One of OAPL’s journals is Head and Neck Oncology, one of the Editors-in-Chief of which is none other than Waseem Jerjes. He has published 37 papers in the journal.

This publication has an interesting history, as detailed on Retraction Watch. It was formerly run by a different publisher, BioMed Central (BMC), but:

While conducting an internal audit of publications between January and June 2012, BMC discovered a number of apparent major irregularities in the content and editorial handling of the journal Head & Neck Oncology…

In order to maintain the integrity of the BMC portfolio of journals, we decided to cease publication of the journal with effect from 9th August 2012.

Before BMC dr0pped it, the Editors-in-Chief included Colin Hopper (who was, BMC say, later cleared of wrongdoing by his university, UCL), and Waseem Jerjes. So it’s still unclear what exactly happened, but Head and Neck Oncology’s website reassures readers that “We will tell the story soon”

On their website, OAPL list their office as 10-12 Maclise Road, London. Interestingly, a local government document says that, as of 18th June 2011, 10-12 Maclise Road was a vacant building owned by one Skwwa Estates Company.

The directors of Skwwa Estates (since 2005) include Khalid Jerjes, along with (formerly) Walid Khalid Wadie Jerjes , and a Mrs Sahera Jamil Yousif. The latter is also a director of OAPL Ltd., and of Halbert Education and Training Ltd.

Which brings us back around to PIE. Halbert offer a variety of online courses, on topics such as “Medical Law” and “Research Integrity and Publication Ethics”. These are described as being PIE-approved:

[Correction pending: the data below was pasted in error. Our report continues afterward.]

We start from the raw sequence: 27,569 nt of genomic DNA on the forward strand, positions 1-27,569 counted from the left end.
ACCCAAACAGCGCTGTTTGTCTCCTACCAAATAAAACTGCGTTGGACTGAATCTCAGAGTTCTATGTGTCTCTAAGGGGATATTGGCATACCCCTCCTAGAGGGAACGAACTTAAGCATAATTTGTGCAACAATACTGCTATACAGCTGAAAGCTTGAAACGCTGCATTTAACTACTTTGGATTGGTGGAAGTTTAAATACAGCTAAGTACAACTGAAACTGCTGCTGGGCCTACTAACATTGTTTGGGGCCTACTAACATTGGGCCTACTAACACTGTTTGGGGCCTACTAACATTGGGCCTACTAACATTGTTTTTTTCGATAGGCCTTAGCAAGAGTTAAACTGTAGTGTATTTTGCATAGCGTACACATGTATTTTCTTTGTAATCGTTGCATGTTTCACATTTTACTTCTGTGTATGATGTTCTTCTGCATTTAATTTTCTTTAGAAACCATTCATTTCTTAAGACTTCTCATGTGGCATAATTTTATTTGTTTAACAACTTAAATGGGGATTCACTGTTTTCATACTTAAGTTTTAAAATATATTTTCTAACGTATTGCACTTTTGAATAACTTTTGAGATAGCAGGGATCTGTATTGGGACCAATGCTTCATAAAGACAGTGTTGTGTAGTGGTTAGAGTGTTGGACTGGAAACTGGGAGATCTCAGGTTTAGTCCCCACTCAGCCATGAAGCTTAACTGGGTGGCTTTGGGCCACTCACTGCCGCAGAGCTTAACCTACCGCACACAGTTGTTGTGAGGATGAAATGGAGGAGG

The Publication Integrity & Ethics (P.I.E.) Certification is world-renowned as the standard of achievement for those who have special interest in the disciplines of integrity, ethics, governance, management and leadership.

So if you’re wondering whether you should pay £1000 for a Halbert “Advanced Diploma“, you can be assured that

Full accreditation has been granted, including: professional certificate sealed by the Publication Integrity & Ethics as well as 320 continuous professional development (CPD) points…

These advanced diplomas are independent of Publication Integrity & Ethics and their day-to day management is handled by the Halbert Education & Training team.

Update (27th Nov 2013 15:20 GMT): PIE’s website now contains a statement:

The Director of this not-for-profit company is Waseem Jerjes. Waseem Jerjes has declared that he is a director of no other companies but have 2 family members who are practicing within the publishing sector (Open Access Publishing London UK) and online training programmes (Halbert Education and Training).

This statement is new: it’s not present in the Google Cache of the same page taken Monday 23:53:11 GMT. I think, although I may be misremembering, that it wasn’t there until after this post went up… in which case, it would be quite a coincidence.

CATEGORIZED UNDER: ethics, funny, law, PIE, select, Top Posts, Uncategorized
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About Neuroskeptic

Neuroskeptic is a British neuroscientist who takes a skeptical look at his own field, and beyond. His blog offers a look at the latest developments in neuroscience, psychiatry and psychology through a critical lens.